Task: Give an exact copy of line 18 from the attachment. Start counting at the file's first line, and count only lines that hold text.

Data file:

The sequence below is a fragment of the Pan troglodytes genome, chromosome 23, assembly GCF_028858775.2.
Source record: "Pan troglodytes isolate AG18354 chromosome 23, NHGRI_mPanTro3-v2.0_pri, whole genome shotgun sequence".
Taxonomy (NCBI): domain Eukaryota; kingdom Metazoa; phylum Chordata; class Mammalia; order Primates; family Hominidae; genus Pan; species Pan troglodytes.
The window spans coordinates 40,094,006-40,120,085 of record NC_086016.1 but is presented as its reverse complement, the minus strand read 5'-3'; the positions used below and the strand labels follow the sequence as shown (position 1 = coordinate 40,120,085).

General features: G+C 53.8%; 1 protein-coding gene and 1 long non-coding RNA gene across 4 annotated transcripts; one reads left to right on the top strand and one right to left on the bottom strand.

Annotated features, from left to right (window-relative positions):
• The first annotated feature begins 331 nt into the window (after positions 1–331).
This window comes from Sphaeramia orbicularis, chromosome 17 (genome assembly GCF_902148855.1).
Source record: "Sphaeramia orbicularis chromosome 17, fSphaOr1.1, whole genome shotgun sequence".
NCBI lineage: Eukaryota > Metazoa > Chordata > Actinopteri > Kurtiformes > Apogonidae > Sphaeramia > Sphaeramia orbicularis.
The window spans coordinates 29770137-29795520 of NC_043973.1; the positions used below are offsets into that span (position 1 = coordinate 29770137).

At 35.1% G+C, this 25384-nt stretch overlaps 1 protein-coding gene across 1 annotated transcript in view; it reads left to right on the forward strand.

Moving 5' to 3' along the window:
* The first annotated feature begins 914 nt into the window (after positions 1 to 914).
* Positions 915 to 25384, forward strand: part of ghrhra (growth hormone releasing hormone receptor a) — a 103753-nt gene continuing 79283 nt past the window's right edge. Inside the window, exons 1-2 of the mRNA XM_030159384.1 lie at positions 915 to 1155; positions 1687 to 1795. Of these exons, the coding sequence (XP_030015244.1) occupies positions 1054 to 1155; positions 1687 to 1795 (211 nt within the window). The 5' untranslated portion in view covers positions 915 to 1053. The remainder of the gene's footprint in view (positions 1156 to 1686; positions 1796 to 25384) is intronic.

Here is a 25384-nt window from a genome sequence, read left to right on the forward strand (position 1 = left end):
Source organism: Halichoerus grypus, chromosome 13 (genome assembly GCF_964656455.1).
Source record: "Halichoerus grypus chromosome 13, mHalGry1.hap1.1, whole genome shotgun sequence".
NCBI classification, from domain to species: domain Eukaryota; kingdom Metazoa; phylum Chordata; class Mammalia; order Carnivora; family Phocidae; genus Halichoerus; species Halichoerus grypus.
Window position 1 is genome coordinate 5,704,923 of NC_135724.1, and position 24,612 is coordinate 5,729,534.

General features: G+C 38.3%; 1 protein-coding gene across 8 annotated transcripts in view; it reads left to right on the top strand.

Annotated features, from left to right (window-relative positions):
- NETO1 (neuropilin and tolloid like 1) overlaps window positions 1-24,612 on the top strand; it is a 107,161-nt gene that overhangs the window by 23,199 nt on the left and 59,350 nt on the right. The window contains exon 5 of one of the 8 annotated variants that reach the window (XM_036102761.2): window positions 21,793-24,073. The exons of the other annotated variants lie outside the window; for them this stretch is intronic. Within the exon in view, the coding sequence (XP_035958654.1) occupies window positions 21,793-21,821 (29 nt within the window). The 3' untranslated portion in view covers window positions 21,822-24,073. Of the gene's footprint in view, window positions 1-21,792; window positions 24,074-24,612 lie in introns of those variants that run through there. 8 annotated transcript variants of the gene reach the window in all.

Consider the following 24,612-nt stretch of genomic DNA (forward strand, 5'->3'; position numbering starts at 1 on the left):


Source record: "Halichoerus grypus chromosome 13, mHalGry1.hap1.1, whole genome shotgun sequence".